Urgent support for DRC refugees needed

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Over 2000 people a day crossing border to Uganda

(LWI) – ACT member the LWF in Uganda is poised to manage three entry points for refugees fleeing conflict in the Democratic Republic of the Congo, an emergency the UN has labelled critical.

A sharp increase in refugee numbers has seen up to 2000 people crossing the border a day, most on overcrowded boats making the voyage across Lake Albert. On the Congolese side, families are scrambling to get places on the boats. On Thursday, at least 37 boats carrying an average of 50 people each, arrived.

The LWF urges people to support the relief effort. A donation of USD50 can provide a family with an initial hygiene kit and tools to build a household latrine.

Jesse Kamstra, LWF country representative for Uganda and Burundi, saw the packed boats arriving: “I was on the shore of Lake Albert today and personally witnessed the new arrivals arriving by the boatload from Ituri, DRC, some with war wounds. All reported that masses are still waiting to cross. The reception center is over crowded with thousands of refugees.”

Last year, just over 48,200 Congolese arrived in Uganda. In the first six weeks of this year, half that number again (24,700) had arrived, according to the United Nation’s refugee agency, UNHCR.

Kamstra said the need to relieve suffering was significant and that the influx was not expected to abate for several weeks.

LWF builds latrine blocks

Most arrivals land on the shores of Sebagoro, a small fishing village, one of the three sites of LWF operations.

In the four days since the LWF arrived, it has recruited eight people to promote good hygiene at the Sebagoro reception center, built 20 latrine blocks of four stands each at Sebagoro and at another reception site, Malatatu, set up a complaints desk at Sebagoro and installed water tank stands.

In the coming week, more latrines and water tanks will be built, more hygiene promoters employed and another complaints desk set up. Planning for a store house at Malatatu is underway.

LWF Regional Program Coordinator for East and Horn of Africa officer Lokiru Yohana said the LWF would hire social workers and protection staff at the frontlines to interview and assess refugees and refer them for support: “We were one of the first on the scene. LWF is also responsible for the reception of newly arrived refugees from South Sudan and for managing assistance in several areas in settlements in north Uganda. UNHCR has called on us based on our experience.”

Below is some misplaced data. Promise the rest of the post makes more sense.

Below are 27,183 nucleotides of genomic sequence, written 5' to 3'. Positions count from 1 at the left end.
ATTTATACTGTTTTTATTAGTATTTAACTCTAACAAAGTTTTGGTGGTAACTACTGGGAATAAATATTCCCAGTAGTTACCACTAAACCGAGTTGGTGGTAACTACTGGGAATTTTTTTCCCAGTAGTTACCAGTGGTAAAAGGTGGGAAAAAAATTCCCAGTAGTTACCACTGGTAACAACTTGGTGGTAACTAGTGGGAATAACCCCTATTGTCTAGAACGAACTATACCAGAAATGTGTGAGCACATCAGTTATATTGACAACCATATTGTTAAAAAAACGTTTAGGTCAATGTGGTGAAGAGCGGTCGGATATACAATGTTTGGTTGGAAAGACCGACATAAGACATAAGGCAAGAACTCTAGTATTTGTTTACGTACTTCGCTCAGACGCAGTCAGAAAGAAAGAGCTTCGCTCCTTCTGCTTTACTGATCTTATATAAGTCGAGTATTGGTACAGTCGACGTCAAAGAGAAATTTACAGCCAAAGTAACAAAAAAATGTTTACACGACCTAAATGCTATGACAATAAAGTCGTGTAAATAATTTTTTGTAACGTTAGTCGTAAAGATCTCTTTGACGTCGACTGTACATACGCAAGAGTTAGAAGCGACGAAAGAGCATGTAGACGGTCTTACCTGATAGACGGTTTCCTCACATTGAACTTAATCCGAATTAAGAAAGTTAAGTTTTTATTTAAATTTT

Refugees deserve all the basics of life

For now, the LWF will focus on providing water and sanitation facilities, refugee protection services and emergency shelter. It is relocating staff and vehicles from other programs to improve the response.

LWFs Programme Support Officer in Uganda, Marvin Wasswa, said the LWF had started rolling out protection services to new arrivals and those in the settlement. “Refugees not only deserve to be welcomed, but to also live in dignity, with access to all basics of life and within humanitarian standards.”

The UN reports that refugees arrive from North Kivu and Iuri provinces saying ethnic violence had reached disturbing levels, with an increase in the number of attacks against civilian populations, killings and destruction of private property.

The UN says it can take an overloaded canoe up to 10 hours to make the journey across Lake Albert, while speed boats can make the crossing in four hours. At about 20,000 Ugandan shillings per person, the cost of the journey is prohibitive for many.

Tragedy on the lake crossing

Timothy Gambo fled his home in Kaafa village, DRC, with his 3-year-old son aboard his fishing canoe. He was joined by two brothers and friends on what was supposed to be a journey to peace and safety in Uganda.

However, after sailing for five hours on Lake Albert, Gambo’s boat capsized, drowning five of the six passengers. “I couldn’t save my brothers and friends, I watched them drown as I swam away with my boy tied on my back.

“I failed my boy, he slipped off my back and I didn’t see him again,” said a distraught Gambo who swam for four hours before reaching the shore at Sebagoro.

New arrivals at Sebagoro are ferried to the Kagoma reception centre in Kyangwali settlement aboard busses. At Kagoma, they are registered before being allocated plots in Malembo, Mombasa and Maratatu areas within the Kyangwali refugee resettlement.